Friday, March 22, 2024

Car Wash


It's morbid but true that the older people get, the more they require medical care. People are like cars with older models requiring part replacement, ie hips, knees and back vertebrae. Looking at life as a balance sheet, society is investing a good deal of capital in mechanisms that have an increasingly short half life. Anecdotal evidence would suggest that more people over 70 have joint and heart procedures than the rest of the population combined. From an actuarial point to view, aging gerontocrats are a bad bet. Most repairs are quality of life issues in which populations in a certain demographic are made to feel comfortable for rest of the ride aka life. However, the effectiveness of such procedures on a cost basis is questionable.  It's like throwing good money after bad. In societies where the elderly are venerated there's no question about making the necessary repairs. But many materialistically inclined consumers may look skeptically on the notion of replacing parts when enticing trade-ins are ubiquitously available.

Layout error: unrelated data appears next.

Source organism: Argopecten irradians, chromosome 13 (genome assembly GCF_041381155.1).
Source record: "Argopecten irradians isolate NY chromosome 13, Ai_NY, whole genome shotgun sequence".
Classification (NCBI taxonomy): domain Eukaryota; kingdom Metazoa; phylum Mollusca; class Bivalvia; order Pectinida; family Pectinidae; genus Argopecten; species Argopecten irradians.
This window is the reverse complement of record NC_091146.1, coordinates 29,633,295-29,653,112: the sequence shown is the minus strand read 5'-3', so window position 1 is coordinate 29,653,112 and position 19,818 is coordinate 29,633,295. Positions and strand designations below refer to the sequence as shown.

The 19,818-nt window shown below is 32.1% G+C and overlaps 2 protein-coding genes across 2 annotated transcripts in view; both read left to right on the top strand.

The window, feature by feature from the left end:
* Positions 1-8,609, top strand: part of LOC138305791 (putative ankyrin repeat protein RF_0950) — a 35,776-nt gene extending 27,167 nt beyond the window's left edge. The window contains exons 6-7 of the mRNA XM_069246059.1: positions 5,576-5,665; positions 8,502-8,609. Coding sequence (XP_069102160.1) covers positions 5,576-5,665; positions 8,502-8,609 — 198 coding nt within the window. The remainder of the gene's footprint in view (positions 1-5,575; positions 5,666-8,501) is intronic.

Listen to Joan Baum's review of The Kafka Studies Department by Francis Levy on NPR

and listen to "Car Wash"by Rose Royce

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